Let us for the time being forget that potentially our public realm is being threatened, let us for the time being forget that our access to swim, fish or simply walk at the Salini and Żonqor areas in Marsascala is threatened and focus on how Marsascala’s natural habitat is already suffering because of unsustainable human interventions. Slime, the source of which has recently been unsurprisingly confirmed to be the offshore fish farms, continues to frequently blight the coast. Conservation of the Natura 2000 site at Il-Magħluq is already a complicated affair because of the developments that took place in the surrounding area. The once considered (man-made) crown jewel of Marsascala, the Jerma area is now shameful to even drive past. One could have easily argued that we needed the Jerma when this was planned, look at what we have forty years later. Many a times have we been reassured that fish farms will not have ill effects on the ecological balance of our southern coast, look at what we have to deal with now!
No amount of reassurances should convince us that this yacht marina, which may apparently be much-needed today, will not continue to compromise the natural marine habitat of Marsascala. In this day and age, we should be thinking about how to reverse the damage we have caused over the years rather than adding to the plight! It is time to shift our mindset from thinking about our present-day materialistic needs and focus on what our sick planet needs, not in the future but now!
Now let’s go back to the threat to public realm that these yacht marina plans bring with them. Many of us clearly remember being able to swim beneath Bighi in Kalkara before the marina took over. Is it still possible to swim there nowadays? Probably not! Would anyone dare swim in Msida creek? In 2021 we should stop focusing on how much the 2006 local plans have compromised us and focus on a National Public Realm Strategy that primarily defines what we believe by public space, legislates against public land (and sea) grab and promotes the notion that humans and nature are intrinsically inseparable and hence a strategy that increases greening and allows nature to flourish.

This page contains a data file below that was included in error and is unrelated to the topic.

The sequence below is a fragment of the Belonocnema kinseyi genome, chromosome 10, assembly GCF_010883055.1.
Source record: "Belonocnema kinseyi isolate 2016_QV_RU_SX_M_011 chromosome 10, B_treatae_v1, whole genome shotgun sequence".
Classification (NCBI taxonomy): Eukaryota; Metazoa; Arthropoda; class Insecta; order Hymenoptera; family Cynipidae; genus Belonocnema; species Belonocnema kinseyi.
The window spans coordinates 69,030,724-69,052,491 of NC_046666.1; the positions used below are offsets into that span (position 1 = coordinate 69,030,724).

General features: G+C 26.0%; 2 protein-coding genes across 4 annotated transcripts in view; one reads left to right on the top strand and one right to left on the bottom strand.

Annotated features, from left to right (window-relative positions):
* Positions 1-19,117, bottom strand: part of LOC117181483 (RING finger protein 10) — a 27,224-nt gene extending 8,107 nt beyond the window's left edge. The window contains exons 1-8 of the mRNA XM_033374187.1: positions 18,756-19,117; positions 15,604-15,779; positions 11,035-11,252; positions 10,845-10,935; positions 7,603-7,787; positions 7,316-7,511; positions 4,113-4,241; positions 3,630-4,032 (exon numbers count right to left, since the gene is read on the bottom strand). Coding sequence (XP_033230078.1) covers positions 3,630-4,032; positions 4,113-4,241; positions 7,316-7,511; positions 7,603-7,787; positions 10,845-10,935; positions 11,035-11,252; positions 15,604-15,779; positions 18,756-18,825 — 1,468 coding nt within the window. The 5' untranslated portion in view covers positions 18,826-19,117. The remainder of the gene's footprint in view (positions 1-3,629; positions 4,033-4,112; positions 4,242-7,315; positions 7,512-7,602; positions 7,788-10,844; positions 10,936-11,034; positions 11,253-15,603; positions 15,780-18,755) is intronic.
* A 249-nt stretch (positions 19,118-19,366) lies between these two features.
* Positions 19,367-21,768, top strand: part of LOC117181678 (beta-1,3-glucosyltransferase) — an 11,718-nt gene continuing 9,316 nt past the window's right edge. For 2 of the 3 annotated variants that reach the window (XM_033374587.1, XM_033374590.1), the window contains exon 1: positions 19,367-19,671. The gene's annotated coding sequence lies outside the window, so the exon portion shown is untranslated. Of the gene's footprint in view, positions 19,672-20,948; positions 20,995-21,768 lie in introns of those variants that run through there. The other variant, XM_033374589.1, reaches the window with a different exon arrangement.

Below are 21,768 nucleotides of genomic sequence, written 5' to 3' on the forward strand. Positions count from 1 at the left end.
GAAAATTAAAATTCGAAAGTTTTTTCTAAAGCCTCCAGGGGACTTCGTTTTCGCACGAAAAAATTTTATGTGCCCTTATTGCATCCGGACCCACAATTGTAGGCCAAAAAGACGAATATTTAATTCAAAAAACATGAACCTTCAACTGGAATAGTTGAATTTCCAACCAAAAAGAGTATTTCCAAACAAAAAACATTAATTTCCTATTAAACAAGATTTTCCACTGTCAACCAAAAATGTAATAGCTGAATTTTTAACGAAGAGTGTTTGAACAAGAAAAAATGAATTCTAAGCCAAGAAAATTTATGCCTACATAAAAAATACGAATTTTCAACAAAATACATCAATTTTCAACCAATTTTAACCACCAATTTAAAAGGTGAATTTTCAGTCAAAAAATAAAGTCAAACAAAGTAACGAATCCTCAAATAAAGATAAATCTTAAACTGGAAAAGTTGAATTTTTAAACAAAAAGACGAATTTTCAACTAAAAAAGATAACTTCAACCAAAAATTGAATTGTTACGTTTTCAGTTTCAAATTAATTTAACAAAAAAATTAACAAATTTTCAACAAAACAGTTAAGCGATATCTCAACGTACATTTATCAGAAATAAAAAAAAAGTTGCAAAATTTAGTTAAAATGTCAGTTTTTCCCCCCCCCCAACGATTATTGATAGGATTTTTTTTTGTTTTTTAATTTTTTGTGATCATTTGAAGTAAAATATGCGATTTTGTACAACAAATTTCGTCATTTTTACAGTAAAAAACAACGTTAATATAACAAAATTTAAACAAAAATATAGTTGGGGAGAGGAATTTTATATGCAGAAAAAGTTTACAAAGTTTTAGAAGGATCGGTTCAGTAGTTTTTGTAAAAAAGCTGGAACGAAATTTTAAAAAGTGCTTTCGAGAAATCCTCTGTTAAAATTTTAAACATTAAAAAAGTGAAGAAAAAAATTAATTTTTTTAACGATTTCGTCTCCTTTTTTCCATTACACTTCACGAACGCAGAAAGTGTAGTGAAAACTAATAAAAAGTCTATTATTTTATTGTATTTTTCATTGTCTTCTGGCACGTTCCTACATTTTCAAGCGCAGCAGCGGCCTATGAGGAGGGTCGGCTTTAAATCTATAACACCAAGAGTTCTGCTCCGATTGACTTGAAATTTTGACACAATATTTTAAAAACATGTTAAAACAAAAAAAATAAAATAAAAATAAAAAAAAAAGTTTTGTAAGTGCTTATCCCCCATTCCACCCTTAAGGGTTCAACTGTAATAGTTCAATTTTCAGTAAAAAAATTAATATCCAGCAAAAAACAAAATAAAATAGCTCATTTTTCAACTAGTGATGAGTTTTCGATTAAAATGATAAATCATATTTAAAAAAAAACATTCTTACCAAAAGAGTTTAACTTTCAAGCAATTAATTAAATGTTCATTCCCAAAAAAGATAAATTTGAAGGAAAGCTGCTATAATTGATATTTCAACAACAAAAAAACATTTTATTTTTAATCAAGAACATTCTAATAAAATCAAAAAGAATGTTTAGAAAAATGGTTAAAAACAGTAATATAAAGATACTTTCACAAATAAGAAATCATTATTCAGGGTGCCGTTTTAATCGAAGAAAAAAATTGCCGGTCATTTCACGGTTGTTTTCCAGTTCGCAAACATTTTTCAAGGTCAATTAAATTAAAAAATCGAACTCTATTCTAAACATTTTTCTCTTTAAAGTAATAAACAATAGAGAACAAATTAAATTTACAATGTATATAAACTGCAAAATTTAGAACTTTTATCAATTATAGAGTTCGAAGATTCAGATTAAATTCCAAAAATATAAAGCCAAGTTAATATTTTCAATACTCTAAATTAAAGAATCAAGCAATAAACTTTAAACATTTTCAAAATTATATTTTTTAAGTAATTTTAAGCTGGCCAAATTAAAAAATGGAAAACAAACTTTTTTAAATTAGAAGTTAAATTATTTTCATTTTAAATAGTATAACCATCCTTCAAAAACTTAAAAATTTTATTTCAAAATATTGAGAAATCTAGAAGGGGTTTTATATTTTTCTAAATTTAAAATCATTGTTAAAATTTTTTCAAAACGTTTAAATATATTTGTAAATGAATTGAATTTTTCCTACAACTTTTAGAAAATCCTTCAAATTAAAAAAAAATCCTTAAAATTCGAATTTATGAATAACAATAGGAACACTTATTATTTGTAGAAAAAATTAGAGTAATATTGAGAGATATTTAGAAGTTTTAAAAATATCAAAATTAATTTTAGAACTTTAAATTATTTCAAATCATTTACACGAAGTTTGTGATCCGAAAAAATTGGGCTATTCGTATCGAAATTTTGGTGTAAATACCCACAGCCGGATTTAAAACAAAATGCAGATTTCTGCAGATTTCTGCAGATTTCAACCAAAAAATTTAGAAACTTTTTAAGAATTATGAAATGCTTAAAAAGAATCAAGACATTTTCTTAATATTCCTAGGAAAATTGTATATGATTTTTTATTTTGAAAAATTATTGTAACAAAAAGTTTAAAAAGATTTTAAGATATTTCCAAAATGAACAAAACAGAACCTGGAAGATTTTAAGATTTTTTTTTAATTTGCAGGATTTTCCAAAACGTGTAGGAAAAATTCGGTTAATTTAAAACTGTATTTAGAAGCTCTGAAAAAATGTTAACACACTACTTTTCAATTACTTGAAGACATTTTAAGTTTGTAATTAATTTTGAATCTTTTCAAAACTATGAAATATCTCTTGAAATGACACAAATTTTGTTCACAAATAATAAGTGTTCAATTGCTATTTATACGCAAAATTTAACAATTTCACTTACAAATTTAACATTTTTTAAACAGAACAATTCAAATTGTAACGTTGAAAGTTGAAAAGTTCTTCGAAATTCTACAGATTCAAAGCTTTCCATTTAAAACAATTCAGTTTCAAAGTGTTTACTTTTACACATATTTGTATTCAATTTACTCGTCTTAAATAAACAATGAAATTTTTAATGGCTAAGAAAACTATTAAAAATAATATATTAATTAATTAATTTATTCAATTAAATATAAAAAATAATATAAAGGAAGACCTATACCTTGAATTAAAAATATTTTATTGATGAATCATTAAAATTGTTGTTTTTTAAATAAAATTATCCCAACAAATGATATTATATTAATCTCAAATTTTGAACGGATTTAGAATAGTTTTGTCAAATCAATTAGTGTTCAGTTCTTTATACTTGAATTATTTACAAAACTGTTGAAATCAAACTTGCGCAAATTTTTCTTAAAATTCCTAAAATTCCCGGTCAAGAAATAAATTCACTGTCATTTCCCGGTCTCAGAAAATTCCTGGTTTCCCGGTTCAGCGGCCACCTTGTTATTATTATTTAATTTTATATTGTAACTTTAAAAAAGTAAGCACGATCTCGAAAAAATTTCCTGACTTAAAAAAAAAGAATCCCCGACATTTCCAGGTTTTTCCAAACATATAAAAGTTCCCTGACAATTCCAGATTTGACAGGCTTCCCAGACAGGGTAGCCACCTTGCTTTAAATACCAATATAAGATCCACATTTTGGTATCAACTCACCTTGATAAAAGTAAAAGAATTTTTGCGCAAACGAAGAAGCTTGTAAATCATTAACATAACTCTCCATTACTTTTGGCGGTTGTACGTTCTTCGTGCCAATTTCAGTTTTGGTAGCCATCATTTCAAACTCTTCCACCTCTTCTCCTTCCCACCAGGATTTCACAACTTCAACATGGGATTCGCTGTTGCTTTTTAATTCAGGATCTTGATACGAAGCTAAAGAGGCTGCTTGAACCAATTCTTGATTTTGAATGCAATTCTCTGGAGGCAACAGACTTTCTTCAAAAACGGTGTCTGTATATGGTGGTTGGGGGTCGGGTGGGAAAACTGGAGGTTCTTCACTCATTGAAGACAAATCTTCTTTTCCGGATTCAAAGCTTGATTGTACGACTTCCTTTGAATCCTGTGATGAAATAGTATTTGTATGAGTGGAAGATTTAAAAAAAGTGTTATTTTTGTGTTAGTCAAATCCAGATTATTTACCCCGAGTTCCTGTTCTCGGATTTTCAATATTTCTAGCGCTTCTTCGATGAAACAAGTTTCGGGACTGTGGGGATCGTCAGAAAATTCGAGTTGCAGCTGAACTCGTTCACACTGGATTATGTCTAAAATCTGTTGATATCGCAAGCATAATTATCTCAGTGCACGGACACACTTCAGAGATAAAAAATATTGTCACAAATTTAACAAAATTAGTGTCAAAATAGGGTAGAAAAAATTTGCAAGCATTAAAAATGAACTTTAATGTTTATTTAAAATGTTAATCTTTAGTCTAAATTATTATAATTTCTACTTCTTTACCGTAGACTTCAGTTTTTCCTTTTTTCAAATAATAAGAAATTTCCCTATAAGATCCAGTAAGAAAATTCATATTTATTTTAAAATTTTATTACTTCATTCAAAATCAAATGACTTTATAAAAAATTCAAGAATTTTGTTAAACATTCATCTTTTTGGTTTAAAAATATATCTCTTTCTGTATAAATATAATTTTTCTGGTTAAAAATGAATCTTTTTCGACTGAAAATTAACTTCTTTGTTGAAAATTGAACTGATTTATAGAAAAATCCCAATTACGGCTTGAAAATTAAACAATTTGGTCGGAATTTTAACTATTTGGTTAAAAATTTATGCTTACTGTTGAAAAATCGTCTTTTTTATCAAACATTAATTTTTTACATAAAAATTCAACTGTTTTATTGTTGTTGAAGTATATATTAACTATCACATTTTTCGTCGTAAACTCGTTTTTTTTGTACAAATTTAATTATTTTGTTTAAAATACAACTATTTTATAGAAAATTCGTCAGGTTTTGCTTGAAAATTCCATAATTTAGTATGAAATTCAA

The worst thing that can happen in this Marsascala marina saga is for the issue to become politicised; protecting the public realm and guarding our natural heritage should never be a red or blue issue. I seem to observe a degree of radio silence within some people who do not agree with this project. A strong political movement is made up of people with similar values but different opinions. A strong political movement is one that encourages open debate about different opinions. Similarly, a much-needed national effort on environmental protection does not afford childish speculation, driven by partisan objectives, that the government is in crisis or speculate about rumblings within the party in government because people come forward with different sentiments on various issues. Protecting the little natural heritage and public realm that remains will not benefit from political football and childish blame games.
Brian Scicluna is Vice Chairperson of Fondazzjoni IDEAT.